Or rob banks!

I rob banks because that's where the money is.
-- Willie Sutton.

Neil Mick
11-12-2006, 01:24 PM
You don't have to be a genuis to become rich. Just clever and resourceful, and have enough drive and ambition to fulfill your wish.
Or rob banks!

You don't even have to work hard. Someone pls tell me that W worked hard for everything he owns.

Go on, someone...anyone...I could use a good chuckle, on this fine Sunday morning... :drool:

Thomas Campbell
11-12-2006, 04:56 PM
You could just marry an orthopedic surgeon.

Neil Mick
11-12-2006, 06:42 PM
You could just marry an orthopedic surgeon.

Or, I suppose I could buy a certain natural gas company; (http://en.wikipedia.org/wiki/Enron) tout my increasing success through my "marketing and promotion of power and communications bandwidth commodities and related derivatives as tradable financial instruments" (read: use big-sounding, vague phrases to lie about my profits); cover up my losses; rip off thousands in energy-costs and faked energy "blackouts;" and then fake my death (right after my conviction, just before I'm sent to the Big House) and retire to my nice, private island, to avoid the gov't seizing my ill-gotten gains from my family...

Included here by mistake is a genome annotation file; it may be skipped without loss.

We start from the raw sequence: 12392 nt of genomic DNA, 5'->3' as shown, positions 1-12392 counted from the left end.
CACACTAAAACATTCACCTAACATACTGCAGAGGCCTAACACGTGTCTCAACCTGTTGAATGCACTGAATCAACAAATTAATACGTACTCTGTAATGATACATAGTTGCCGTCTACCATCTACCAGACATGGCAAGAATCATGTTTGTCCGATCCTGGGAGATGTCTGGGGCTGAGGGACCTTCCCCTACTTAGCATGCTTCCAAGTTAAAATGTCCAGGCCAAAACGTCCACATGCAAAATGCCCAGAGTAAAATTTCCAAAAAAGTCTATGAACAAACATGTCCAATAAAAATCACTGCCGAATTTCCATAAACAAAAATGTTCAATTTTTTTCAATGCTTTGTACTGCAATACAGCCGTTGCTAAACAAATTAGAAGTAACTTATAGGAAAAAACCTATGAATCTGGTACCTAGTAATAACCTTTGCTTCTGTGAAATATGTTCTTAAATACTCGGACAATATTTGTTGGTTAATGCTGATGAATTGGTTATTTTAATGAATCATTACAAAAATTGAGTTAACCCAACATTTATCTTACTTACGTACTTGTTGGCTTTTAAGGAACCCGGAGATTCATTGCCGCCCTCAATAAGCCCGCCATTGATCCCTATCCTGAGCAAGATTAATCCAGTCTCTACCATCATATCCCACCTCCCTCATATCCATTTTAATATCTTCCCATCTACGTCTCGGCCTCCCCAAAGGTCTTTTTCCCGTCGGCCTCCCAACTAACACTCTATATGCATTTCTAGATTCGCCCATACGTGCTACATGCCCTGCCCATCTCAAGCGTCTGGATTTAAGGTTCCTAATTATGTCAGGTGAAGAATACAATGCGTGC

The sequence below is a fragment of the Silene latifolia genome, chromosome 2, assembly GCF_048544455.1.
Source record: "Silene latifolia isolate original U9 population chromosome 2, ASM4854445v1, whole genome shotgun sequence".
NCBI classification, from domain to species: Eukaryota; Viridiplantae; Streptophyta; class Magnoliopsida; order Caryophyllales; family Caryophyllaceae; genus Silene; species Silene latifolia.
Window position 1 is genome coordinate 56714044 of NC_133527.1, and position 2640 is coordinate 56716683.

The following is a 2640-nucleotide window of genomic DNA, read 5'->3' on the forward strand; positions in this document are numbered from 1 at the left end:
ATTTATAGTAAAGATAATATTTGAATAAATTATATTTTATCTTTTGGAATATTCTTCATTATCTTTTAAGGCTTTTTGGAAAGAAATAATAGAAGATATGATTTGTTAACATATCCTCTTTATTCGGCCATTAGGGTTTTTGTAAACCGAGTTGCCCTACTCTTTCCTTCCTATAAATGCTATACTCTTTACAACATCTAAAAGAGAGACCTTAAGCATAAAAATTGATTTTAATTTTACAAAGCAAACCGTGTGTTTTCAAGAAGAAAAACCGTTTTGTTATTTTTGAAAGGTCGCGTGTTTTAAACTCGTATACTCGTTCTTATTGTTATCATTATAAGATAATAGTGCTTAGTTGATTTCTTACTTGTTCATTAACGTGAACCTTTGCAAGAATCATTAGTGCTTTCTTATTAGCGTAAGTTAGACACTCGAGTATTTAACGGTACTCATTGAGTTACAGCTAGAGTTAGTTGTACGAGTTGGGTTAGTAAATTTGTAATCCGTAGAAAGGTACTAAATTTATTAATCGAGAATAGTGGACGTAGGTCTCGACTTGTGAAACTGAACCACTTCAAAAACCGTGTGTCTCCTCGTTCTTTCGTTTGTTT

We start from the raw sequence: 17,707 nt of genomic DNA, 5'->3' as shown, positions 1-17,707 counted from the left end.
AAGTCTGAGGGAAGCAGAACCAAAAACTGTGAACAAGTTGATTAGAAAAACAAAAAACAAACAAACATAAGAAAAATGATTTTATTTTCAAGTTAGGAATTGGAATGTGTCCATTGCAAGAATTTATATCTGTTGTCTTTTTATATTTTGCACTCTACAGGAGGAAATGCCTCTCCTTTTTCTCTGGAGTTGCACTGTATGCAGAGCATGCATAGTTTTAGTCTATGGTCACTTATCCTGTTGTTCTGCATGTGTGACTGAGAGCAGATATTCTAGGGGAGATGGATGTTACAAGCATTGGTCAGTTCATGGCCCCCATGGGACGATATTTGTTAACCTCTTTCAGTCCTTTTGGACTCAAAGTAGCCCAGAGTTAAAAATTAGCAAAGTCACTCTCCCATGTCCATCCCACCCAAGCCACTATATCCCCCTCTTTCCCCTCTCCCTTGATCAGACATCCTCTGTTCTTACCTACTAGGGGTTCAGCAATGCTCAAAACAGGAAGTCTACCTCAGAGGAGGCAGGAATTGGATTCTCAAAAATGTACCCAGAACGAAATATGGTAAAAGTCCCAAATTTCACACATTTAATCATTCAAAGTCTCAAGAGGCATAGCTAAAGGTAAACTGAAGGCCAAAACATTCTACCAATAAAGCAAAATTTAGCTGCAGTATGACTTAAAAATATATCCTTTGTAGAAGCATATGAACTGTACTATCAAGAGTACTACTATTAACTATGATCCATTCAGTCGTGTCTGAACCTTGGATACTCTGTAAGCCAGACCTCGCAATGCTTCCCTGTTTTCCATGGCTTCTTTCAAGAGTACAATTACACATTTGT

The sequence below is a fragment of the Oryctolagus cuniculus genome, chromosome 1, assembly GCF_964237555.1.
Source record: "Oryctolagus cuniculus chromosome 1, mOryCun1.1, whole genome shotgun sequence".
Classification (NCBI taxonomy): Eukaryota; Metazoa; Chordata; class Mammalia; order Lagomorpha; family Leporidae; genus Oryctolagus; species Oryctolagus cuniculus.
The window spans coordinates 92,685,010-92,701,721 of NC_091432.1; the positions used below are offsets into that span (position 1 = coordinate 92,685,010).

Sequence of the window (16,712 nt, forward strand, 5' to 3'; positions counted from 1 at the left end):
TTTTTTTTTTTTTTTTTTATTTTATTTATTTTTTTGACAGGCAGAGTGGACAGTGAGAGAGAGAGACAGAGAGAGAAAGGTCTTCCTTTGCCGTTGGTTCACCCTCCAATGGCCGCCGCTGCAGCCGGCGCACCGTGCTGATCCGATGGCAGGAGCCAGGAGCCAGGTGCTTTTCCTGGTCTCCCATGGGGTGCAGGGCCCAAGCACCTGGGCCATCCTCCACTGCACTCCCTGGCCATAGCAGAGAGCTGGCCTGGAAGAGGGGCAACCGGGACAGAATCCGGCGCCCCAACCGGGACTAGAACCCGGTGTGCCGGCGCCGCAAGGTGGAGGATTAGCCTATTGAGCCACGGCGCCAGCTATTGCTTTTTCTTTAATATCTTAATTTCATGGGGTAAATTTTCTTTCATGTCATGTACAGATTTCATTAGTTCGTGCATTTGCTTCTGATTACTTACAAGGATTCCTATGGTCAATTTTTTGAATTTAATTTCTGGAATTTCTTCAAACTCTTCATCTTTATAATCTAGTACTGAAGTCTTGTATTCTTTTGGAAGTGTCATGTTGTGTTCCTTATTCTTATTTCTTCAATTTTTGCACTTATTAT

Yah: I suppose I could do all that...and, I suppose that some would call that "working hard..." :crazy: :freaky: :dead:

Lorien Lowe
11-12-2006, 11:04 PM
Personally, I think his wife and/or other family members whacked him. No sentencing means that his estate stays intact.

-LK

Neil Mick
11-13-2006, 01:23 AM
Personally, I think his wife and/or other family members whacked him. No sentencing means that his estate stays intact.

-LK

Yeah, that theory works, too. :cool: